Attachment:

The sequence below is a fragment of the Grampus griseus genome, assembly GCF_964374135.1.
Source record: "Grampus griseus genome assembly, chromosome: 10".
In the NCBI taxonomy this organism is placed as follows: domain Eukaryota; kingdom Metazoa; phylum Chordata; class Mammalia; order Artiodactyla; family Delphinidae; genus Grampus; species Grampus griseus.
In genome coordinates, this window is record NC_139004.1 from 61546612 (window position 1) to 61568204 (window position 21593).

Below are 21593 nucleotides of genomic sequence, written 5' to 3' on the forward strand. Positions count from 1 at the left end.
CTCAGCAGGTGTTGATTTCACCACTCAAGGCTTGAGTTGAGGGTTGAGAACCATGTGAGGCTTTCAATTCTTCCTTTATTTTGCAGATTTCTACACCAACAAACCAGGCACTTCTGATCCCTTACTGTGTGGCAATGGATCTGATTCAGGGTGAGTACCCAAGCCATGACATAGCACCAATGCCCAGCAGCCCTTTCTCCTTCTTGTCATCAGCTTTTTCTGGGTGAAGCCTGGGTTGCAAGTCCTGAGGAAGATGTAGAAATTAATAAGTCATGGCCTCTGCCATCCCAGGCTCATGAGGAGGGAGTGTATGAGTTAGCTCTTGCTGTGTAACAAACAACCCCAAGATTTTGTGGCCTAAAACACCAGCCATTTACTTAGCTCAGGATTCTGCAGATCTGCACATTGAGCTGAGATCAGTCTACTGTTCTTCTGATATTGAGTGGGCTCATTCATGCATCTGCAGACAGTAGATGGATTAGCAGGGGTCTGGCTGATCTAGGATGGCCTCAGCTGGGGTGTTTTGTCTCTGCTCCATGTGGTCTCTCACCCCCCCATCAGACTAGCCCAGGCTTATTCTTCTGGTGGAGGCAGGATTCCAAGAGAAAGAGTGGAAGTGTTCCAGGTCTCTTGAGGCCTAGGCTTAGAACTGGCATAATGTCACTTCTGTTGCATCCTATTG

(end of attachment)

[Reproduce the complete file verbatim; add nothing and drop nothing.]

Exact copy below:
The sequence below is a fragment of the Grampus griseus genome, assembly GCF_964374135.1.
Source record: "Grampus griseus genome assembly, chromosome: 10".
In the NCBI taxonomy this organism is placed as follows: domain Eukaryota; kingdom Metazoa; phylum Chordata; class Mammalia; order Artiodactyla; family Delphinidae; genus Grampus; species Grampus griseus.
In genome coordinates, this window is record NC_139004.1 from 61546612 (window position 1) to 61568204 (window position 21593).

Below are 21593 nucleotides of genomic sequence, written 5' to 3' on the forward strand. Positions count from 1 at the left end.
CTCAGCAGGTGTTGATTTCACCACTCAAGGCTTGAGTTGAGGGTTGAGAACCATGTGAGGCTTTCAATTCTTCCTTTATTTTGCAGATTTCTACACCAACAAACCAGGCACTTCTGATCCCTTACTGTGTGGCAATGGATCTGATTCAGGGTGAGTACCCAAGCCATGACATAGCACCAATGCCCAGCAGCCCTTTCTCCTTCTTGTCATCAGCTTTTTCTGGGTGAAGCCTGGGTTGCAAGTCCTGAGGAAGATGTAGAAATTAATAAGTCATGGCCTCTGCCATCCCAGGCTCATGAGGAGGGAGTGTATGAGTTAGCTCTTGCTGTGTAACAAACAACCCCAAGATTTTGTGGCCTAAAACACCAGCCATTTACTTAGCTCAGGATTCTGCAGATCTGCACATTGAGCTGAGATCAGTCTACTGTTCTTCTGATATTGAGTGGGCTCATTCATGCATCTGCAGACAGTAGATGGATTAGCAGGGGTCTGGCTGATCTAGGATGGCCTCAGCTGGGGTGTTTTGTCTCTGCTCCATGTGGTCTCTCACCCCCCCATCAGACTAGCCCAGGCTTATTCTTCTGGTGGAGGCAGGATTCCAAGAGAAAGAGTGGAAGTGTTCCAGGTCTCTTGAGGCCTAGGCTTAGAACTGGCATAATGTCACTTCTGTTGCATCCTATTG